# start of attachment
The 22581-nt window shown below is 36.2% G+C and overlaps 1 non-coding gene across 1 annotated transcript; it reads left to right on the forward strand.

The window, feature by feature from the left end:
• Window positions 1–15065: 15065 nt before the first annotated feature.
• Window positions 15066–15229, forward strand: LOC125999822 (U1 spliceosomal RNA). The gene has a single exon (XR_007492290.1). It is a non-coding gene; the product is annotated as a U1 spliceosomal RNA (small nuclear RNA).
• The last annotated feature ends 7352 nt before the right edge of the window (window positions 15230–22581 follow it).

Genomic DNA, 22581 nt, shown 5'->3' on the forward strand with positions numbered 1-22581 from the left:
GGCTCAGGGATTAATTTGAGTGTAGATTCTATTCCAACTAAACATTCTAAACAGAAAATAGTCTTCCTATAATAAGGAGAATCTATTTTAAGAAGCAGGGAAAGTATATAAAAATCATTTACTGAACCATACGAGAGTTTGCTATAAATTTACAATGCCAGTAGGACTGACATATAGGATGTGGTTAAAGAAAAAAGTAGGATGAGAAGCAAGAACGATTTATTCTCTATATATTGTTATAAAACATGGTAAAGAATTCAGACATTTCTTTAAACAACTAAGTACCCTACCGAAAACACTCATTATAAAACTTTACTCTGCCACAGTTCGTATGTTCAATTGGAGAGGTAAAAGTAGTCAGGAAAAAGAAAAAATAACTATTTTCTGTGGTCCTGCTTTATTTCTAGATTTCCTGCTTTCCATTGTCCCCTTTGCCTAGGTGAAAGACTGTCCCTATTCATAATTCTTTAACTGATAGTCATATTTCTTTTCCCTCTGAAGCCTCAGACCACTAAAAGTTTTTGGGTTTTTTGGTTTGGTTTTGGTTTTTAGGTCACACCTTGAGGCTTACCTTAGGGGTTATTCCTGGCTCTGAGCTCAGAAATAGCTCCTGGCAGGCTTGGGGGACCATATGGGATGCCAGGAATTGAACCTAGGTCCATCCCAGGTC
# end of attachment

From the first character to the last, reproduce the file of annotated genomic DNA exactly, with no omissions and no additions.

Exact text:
The 22581-nt window shown below is 36.2% G+C and overlaps 1 non-coding gene across 1 annotated transcript; it reads left to right on the forward strand.

The window, feature by feature from the left end:
• Window positions 1–15065: 15065 nt before the first annotated feature.
• Window positions 15066–15229, forward strand: LOC125999822 (U1 spliceosomal RNA). The gene has a single exon (XR_007492290.1). It is a non-coding gene; the product is annotated as a U1 spliceosomal RNA (small nuclear RNA).
• The last annotated feature ends 7352 nt before the right edge of the window (window positions 15230–22581 follow it).

Genomic DNA, 22581 nt, shown 5'->3' on the forward strand with positions numbered 1-22581 from the left:
GGCTCAGGGATTAATTTGAGTGTAGATTCTATTCCAACTAAACATTCTAAACAGAAAATAGTCTTCCTATAATAAGGAGAATCTATTTTAAGAAGCAGGGAAAGTATATAAAAATCATTTACTGAACCATACGAGAGTTTGCTATAAATTTACAATGCCAGTAGGACTGACATATAGGATGTGGTTAAAGAAAAAAGTAGGATGAGAAGCAAGAACGATTTATTCTCTATATATTGTTATAAAACATGGTAAAGAATTCAGACATTTCTTTAAACAACTAAGTACCCTACCGAAAACACTCATTATAAAACTTTACTCTGCCACAGTTCGTATGTTCAATTGGAGAGGTAAAAGTAGTCAGGAAAAAGAAAAAATAACTATTTTCTGTGGTCCTGCTTTATTTCTAGATTTCCTGCTTTCCATTGTCCCCTTTGCCTAGGTGAAAGACTGTCCCTATTCATAATTCTTTAACTGATAGTCATATTTCTTTTCCCTCTGAAGCCTCAGACCACTAAAAGTTTTTGGGTTTTTTGGTTTGGTTTTGGTTTTTAGGTCACACCTTGAGGCTTACCTTAGGGGTTATTCCTGGCTCTGAGCTCAGAAATAGCTCCTGGCAGGCTTGGGGGACCATATGGGATGCCAGGAATTGAACCTAGGTCCATCCCAGGTC